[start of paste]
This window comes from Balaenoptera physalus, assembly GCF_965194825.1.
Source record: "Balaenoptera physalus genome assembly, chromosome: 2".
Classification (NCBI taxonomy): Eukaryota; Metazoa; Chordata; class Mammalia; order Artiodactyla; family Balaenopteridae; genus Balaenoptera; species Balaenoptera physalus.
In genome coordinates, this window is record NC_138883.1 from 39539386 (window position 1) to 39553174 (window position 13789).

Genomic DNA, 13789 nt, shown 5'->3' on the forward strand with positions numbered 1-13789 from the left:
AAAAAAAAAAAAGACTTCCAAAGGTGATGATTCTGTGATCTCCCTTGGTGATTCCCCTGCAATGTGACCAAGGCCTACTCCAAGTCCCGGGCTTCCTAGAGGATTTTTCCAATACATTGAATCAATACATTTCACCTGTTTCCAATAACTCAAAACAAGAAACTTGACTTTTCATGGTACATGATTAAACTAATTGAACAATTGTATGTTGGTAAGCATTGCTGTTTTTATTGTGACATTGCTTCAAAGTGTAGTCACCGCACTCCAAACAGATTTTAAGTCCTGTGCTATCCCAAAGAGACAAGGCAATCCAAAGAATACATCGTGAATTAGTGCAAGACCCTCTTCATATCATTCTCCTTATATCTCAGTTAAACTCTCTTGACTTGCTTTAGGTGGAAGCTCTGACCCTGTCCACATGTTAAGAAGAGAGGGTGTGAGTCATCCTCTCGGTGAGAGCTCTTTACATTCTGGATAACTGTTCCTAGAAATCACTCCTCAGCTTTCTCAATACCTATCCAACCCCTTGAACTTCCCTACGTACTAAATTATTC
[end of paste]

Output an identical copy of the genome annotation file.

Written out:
This window comes from Balaenoptera physalus, assembly GCF_965194825.1.
Source record: "Balaenoptera physalus genome assembly, chromosome: 2".
Classification (NCBI taxonomy): Eukaryota; Metazoa; Chordata; class Mammalia; order Artiodactyla; family Balaenopteridae; genus Balaenoptera; species Balaenoptera physalus.
In genome coordinates, this window is record NC_138883.1 from 39539386 (window position 1) to 39553174 (window position 13789).

Genomic DNA, 13789 nt, shown 5'->3' on the forward strand with positions numbered 1-13789 from the left:
AAAAAAAAAAAAGACTTCCAAAGGTGATGATTCTGTGATCTCCCTTGGTGATTCCCCTGCAATGTGACCAAGGCCTACTCCAAGTCCCGGGCTTCCTAGAGGATTTTTCCAATACATTGAATCAATACATTTCACCTGTTTCCAATAACTCAAAACAAGAAACTTGACTTTTCATGGTACATGATTAAACTAATTGAACAATTGTATGTTGGTAAGCATTGCTGTTTTTATTGTGACATTGCTTCAAAGTGTAGTCACCGCACTCCAAACAGATTTTAAGTCCTGTGCTATCCCAAAGAGACAAGGCAATCCAAAGAATACATCGTGAATTAGTGCAAGACCCTCTTCATATCATTCTCCTTATATCTCAGTTAAACTCTCTTGACTTGCTTTAGGTGGAAGCTCTGACCCTGTCCACATGTTAAGAAGAGAGGGTGTGAGTCATCCTCTCGGTGAGAGCTCTTTACATTCTGGATAACTGTTCCTAGAAATCACTCCTCAGCTTTCTCAATACCTATCCAACCCCTTGAACTTCCCTACGTACTAAATTATTC